Boss: Yes, Terry. Blake you’re our best hope. Hell you’re our only hope at this point. You’re the sole individual that can drag us out of that quagmire. Without you I’m afraid this contract will be lost. It’s worth $5,000,000 you know. We can’t lose it. You have to save it for us. It funds my country club membership. We have to focus on the real important things in life right?
Me: What? That’s a lot of pressure sir. By myself I don’t know if I can …
Boss (interrupting): We’re depending on you Blake. I mean TOTALLY. DEPENDING. ON. YOU. We really are. I need you to fly into LA and fix this freakin’ mess.
Me: Of course sir. I’ll do my best. But …
Boss (interrupting): No buts. I mean butts are fine. I like butts a lot, just not as part of this conversation. Just make this happen. And here may be a pony in it for you if you can pull off this miracle. You like ponies don’t you?
Me: Silence. Bewilderment. Staring. Mouth open.
Boss: Well don’t you?
Me: Uh. I don’t know. I never …
Boss (interrupting): Of course you do. What a stupid question. We all like ponies.
Me: Ok sir. I can see you’re under a lot of pressure. Are you ok?
Boss: How about a pink one. I think I can make that happen. You like pink do you?
Me: Pink? What?
Boss: Pressure! You have no freakin’ idea. I picked a helluva day to stop taking my pain killers recreationally.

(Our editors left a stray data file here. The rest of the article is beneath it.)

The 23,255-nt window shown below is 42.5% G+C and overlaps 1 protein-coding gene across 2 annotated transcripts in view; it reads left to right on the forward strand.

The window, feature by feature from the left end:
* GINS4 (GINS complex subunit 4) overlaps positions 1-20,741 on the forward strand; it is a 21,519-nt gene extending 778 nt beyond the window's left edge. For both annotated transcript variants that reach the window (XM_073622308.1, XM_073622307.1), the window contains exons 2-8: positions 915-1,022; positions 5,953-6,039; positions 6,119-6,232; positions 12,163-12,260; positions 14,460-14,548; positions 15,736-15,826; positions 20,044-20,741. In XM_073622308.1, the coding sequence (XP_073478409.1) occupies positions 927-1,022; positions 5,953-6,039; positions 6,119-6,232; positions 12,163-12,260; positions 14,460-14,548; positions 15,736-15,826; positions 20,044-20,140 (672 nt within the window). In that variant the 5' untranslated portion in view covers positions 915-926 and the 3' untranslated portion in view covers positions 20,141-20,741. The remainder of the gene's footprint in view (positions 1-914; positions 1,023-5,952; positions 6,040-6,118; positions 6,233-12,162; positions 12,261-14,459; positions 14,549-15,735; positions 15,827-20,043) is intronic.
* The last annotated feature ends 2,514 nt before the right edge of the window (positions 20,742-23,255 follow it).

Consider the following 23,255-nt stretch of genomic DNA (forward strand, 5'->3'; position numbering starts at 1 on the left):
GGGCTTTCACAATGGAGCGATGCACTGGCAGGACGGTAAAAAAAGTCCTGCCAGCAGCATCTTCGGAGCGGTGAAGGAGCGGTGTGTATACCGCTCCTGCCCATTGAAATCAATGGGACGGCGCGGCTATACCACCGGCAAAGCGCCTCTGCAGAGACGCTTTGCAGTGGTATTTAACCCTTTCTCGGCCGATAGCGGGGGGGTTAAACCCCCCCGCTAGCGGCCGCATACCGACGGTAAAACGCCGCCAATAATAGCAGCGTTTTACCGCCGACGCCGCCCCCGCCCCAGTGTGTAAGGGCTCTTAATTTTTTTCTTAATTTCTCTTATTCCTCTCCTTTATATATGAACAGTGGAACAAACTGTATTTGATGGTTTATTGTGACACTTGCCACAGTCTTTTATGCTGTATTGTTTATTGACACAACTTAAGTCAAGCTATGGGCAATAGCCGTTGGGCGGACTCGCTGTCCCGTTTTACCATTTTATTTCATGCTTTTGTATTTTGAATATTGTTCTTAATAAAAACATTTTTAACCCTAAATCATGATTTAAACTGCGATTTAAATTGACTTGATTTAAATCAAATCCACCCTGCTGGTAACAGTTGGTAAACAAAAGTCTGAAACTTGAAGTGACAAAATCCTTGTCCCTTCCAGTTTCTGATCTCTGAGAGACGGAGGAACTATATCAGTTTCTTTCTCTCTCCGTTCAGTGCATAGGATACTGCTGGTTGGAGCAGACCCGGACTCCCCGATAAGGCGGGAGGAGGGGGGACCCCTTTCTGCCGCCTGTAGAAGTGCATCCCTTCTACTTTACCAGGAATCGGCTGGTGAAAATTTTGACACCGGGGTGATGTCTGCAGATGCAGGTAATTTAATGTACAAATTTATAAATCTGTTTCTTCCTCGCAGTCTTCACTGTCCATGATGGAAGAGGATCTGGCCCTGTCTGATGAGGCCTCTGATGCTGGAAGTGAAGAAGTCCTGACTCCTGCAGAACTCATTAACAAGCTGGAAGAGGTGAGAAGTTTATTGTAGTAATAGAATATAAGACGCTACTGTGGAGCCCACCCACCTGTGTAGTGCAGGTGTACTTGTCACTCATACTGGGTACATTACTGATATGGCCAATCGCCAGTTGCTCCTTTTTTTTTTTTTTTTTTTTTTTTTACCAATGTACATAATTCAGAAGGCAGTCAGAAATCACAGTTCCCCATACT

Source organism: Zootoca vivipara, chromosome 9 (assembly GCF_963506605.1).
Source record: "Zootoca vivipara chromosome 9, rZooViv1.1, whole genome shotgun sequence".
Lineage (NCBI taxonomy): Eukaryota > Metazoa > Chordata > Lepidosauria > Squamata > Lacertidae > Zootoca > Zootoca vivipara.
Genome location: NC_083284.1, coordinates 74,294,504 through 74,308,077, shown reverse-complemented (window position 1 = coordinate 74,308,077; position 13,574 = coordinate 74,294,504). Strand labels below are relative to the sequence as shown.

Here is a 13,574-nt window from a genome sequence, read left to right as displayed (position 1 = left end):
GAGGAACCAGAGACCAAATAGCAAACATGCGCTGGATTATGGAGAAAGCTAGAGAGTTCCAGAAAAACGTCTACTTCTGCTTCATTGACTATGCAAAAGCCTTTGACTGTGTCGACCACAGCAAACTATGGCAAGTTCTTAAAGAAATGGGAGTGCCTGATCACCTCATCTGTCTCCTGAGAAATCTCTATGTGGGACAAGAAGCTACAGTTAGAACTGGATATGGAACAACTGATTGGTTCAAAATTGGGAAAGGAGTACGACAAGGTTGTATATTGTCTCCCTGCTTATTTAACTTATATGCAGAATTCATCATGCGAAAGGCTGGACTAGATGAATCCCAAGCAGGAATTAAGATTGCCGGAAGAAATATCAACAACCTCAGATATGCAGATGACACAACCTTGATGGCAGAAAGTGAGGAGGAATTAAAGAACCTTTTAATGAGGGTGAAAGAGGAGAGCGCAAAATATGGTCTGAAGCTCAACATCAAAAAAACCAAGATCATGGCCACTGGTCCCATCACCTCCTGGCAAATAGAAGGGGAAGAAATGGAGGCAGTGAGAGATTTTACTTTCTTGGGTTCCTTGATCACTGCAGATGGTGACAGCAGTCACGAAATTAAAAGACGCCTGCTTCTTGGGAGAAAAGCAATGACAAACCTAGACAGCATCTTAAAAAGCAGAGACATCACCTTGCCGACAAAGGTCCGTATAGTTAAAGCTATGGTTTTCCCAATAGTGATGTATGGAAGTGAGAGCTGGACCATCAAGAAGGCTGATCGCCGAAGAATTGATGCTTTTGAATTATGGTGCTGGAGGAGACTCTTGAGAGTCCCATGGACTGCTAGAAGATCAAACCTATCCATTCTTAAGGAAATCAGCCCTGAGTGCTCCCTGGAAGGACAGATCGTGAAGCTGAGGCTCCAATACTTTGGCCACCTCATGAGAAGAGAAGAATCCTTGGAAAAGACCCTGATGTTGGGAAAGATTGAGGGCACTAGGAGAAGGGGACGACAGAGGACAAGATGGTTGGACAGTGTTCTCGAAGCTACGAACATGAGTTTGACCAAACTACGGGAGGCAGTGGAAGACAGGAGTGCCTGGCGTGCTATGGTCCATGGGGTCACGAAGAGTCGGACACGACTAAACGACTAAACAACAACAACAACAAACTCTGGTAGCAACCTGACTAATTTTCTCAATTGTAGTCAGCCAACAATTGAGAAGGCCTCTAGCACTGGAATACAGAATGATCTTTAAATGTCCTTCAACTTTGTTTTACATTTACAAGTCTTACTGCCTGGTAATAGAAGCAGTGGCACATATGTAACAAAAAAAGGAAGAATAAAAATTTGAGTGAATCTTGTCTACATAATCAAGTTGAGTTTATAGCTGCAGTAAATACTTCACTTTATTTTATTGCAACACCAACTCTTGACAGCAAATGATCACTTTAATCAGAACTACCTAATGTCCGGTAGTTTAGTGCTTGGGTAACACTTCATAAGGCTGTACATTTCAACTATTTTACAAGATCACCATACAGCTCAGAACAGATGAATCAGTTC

Me: Ok. Ok. I’ll go to LA and do my best sir.
Boss: Of course. Your best is all I can ask for. That and fixing this mess of course. And saving my golf privileges. We can’t forget what’s important here. Am I right?
Me: No. I’m not promising …
Boss (interrupting): So that’s it then. It’s settled. You’ll fly out and deal with it. I already have you booked on a flight.
Me: What? When?
Boss: Two hours . You better get moving.
Me: Two hours! Sir what the fu…
Boss (interrupting): Excellent! I knew you’d be excited and want to leave right away. You’re my main man. By the way, does my golf swing look correct? Look at this.
Me: You son of a …
Boss (interrupting): No reason to thank me! You know I’m an unsentimental fool. When you reach LA be sure to check in straight away. Now off you go. You’re the man!
And with that I raced home, quickly packed, and caught a taxi to Washington National Airport. The 8-hour trip to Los Angeles, including the layover, flew by (no pun intended … ok it really was) rather quickly. I had a little time to prep myself for the hellish, toxic environment I was about to walk into – angry clients, battered tech staff, low morale on both sides, and the prospect of losing a $5,000,000 contract.
After a good night’s sleep, the last one I’d have for several days, I stepped onto pavement directly in front ofthe downtown Los Angeles GAO office. It was 8:00 am sharp. I quickly glanced the bright yellow shape in the sky, adjusted my red power tie, took a deep breath, opened the glass door, and walked head-first into the raging inferno inside.
For the rest of the story please read part II of LA On Fire!
Blake Glenn shares his looney perspectives, stories, and mis-adventures in The Looney Executive blog. He has interviewed hundreds (or at least tens) of people via The Looney Executive Podcasts and former TV show. He’s the founder of a tech group called IgniteTech, and claims to be a direct descendant of the original Looney Executive – Because there must be SOME explanation … right?
If you dare, I can be reached the old school way … blake@LooneyExecutive.com
P.S. I’m actively recruiting test contestants for my business game show experiment. Interested? Please contact me so I can add you to the player pool!